KENDAL Museum is to offer schoolchildren the chance to handle ancient Egyptian pottery and statues.
However, there are no worries about breaking the fragile 3,000-year-old objects – because these are 21st century copies.
The 3D replicas were printed out at Lancaster University as part of a project aiming to make historical artefacts more accessible.
MORE TOP STORIES:
- Memorial at Great Carrs crash site is restored
- Rail workers in "four second" near miss of train travelling at 80mph through north Lancashire
- Monkey found safe and well in Dalton zoo while other remains on the loose
- Search is on for a new fell top assessor in the Lake District
Morag Clement, archaeology curator at the museum said: “These items are so rare that normally we don’t let anybody touch them, but with copies, people can pick them up and interact with them.”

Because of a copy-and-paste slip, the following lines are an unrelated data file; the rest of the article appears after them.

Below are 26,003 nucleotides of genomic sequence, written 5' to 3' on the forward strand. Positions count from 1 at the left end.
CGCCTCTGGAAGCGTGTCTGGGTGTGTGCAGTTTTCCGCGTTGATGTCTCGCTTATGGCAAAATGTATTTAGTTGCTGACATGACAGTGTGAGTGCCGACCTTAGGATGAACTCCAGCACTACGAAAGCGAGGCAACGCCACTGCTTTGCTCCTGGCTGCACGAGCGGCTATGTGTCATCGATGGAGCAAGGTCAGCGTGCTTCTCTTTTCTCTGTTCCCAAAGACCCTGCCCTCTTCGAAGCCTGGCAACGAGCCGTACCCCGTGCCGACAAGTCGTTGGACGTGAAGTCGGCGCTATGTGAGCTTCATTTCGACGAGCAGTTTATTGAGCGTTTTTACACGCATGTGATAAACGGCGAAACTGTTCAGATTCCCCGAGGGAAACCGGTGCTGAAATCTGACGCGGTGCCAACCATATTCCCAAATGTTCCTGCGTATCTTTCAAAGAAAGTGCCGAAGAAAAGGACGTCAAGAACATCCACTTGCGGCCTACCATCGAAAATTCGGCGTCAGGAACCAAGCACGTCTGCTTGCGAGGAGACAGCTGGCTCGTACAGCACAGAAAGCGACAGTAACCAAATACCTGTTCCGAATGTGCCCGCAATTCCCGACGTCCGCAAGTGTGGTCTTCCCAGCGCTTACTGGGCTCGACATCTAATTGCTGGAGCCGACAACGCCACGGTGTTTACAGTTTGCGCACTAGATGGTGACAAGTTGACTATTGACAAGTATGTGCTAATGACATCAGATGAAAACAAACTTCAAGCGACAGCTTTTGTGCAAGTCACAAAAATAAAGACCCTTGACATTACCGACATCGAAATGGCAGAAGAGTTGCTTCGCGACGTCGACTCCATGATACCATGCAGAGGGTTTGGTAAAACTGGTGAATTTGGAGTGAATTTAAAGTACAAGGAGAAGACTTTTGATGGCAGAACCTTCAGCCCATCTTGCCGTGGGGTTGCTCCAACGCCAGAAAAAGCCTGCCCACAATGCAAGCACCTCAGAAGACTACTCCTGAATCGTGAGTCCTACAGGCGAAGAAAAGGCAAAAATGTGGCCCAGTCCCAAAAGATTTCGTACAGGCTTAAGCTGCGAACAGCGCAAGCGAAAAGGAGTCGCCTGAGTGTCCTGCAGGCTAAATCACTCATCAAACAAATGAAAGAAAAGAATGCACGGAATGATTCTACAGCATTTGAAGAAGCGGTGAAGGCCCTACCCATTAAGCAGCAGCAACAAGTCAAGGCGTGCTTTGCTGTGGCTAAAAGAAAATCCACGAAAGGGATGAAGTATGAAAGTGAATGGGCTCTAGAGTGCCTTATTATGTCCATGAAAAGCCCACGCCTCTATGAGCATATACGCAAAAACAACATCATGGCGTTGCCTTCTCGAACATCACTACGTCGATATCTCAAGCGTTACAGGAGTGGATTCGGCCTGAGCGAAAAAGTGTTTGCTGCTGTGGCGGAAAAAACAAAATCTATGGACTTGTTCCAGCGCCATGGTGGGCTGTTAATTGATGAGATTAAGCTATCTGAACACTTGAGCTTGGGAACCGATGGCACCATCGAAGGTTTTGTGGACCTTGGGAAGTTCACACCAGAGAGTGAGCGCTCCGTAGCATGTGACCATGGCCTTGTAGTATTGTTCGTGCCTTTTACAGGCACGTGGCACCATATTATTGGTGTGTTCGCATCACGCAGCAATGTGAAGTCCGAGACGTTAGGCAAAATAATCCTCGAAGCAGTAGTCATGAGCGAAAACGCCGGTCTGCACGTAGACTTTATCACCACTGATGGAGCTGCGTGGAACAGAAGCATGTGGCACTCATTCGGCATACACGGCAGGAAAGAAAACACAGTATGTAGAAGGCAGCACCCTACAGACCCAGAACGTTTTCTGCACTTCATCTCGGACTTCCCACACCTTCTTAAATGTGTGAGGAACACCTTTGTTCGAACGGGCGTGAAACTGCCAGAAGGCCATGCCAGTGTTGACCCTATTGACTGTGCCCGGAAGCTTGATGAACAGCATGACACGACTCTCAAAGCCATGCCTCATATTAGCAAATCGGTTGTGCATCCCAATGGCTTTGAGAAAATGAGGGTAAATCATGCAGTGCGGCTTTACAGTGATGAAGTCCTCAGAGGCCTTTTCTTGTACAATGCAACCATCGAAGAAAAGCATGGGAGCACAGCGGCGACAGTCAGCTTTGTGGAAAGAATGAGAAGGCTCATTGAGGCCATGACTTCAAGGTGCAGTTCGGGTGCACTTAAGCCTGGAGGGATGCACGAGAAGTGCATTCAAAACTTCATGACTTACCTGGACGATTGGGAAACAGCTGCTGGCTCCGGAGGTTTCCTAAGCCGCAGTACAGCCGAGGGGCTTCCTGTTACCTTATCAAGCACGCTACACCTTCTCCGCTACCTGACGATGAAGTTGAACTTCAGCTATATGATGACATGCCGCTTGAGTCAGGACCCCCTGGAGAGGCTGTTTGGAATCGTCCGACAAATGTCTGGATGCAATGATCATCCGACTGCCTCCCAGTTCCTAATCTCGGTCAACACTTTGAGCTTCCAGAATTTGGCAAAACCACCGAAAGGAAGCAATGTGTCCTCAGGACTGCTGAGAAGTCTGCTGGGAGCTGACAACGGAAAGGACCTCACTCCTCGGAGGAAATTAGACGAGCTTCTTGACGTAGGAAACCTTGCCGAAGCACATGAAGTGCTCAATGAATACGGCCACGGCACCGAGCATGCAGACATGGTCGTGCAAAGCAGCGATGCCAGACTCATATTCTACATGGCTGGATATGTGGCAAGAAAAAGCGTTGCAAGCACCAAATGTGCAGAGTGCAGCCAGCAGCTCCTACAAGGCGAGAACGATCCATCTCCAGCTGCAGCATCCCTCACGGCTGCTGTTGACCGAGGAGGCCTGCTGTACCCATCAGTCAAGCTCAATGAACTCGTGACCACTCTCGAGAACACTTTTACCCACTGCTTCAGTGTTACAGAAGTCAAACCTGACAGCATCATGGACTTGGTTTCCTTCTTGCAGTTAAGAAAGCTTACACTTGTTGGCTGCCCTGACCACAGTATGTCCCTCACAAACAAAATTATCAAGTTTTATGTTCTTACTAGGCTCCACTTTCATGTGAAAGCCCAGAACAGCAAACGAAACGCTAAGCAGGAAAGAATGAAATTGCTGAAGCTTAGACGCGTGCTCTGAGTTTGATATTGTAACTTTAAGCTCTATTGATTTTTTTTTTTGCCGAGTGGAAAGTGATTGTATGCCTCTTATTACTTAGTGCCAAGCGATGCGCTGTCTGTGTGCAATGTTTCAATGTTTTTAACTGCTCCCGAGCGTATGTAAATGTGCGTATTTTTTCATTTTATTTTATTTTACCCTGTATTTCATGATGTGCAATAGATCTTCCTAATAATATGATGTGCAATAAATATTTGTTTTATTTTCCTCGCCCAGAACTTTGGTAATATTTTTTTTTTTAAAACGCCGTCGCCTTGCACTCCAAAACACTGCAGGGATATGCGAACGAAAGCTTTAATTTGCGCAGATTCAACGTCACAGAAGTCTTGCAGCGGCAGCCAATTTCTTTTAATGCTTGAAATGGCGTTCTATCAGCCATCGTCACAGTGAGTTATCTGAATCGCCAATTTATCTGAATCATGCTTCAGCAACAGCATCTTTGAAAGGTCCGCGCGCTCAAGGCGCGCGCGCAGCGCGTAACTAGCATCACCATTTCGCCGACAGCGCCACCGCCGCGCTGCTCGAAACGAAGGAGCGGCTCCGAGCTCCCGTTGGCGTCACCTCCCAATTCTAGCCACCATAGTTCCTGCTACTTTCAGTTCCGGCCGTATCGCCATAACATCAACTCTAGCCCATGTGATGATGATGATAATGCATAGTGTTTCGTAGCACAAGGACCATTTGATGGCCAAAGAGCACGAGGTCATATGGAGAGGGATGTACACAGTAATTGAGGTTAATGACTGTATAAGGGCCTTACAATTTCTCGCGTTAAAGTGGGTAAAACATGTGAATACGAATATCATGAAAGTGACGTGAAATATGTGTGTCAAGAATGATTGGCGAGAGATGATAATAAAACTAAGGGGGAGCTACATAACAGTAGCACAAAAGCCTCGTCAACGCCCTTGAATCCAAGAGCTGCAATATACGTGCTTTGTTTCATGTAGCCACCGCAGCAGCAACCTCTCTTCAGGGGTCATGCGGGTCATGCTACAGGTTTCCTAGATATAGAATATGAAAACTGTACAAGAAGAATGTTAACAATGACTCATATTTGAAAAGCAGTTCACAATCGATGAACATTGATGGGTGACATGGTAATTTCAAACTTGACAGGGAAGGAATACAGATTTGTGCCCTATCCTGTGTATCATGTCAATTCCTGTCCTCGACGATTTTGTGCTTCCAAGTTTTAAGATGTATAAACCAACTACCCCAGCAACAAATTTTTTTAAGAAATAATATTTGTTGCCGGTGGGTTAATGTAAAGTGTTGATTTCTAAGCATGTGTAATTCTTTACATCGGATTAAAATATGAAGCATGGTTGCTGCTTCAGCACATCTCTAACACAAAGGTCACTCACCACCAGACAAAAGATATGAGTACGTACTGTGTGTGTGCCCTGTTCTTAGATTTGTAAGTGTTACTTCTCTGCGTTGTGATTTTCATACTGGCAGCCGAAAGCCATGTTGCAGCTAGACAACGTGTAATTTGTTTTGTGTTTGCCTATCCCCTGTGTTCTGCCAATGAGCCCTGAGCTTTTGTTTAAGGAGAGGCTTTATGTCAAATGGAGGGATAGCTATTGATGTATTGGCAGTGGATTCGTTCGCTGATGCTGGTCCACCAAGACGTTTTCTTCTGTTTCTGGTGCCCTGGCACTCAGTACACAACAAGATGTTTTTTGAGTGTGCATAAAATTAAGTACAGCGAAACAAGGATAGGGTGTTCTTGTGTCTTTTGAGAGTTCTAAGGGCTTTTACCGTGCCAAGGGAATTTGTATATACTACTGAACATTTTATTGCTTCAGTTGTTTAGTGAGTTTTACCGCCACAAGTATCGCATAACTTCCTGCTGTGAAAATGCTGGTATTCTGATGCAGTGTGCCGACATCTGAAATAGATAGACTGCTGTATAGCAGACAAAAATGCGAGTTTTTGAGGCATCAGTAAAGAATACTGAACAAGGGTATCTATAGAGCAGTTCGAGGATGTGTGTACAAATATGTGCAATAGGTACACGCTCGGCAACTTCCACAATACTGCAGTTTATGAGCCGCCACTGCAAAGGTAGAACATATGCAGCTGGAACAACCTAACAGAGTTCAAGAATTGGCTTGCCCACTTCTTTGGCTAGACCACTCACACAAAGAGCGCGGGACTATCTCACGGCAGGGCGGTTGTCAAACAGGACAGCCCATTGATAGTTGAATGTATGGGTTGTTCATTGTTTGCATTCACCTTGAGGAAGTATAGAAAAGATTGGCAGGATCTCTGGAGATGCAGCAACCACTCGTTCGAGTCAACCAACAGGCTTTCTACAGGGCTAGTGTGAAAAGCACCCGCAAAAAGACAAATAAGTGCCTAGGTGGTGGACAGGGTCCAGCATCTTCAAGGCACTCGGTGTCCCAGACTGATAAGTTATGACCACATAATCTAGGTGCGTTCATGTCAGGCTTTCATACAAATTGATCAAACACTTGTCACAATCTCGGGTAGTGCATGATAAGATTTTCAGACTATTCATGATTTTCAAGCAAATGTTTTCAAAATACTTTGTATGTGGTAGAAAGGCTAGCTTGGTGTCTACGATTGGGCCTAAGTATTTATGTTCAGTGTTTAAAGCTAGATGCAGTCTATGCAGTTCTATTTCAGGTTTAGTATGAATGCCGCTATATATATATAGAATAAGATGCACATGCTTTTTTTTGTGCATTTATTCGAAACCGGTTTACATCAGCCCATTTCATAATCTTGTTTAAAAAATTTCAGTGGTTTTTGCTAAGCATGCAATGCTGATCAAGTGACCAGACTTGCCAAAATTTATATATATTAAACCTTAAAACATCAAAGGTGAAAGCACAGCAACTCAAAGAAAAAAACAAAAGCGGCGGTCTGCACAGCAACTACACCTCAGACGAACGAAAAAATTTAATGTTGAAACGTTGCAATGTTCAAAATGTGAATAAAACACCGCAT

The use of the technique could also make it easier to digi-tally repair broken antiquities.
The replicas were created by PhD student John Kaufman, and Dr Allan Rennie from the university’s department of engineering.
Mr Kaufman painstakingly took photographs of each object from 360 degrees – snapping each one up to 150 times to cover every angle – and the pictures were then digitally stitched together to create a 3D virtual image of the original.
This was then used to print out the 3D replica layer by layer using ‘Additive Management’ technology.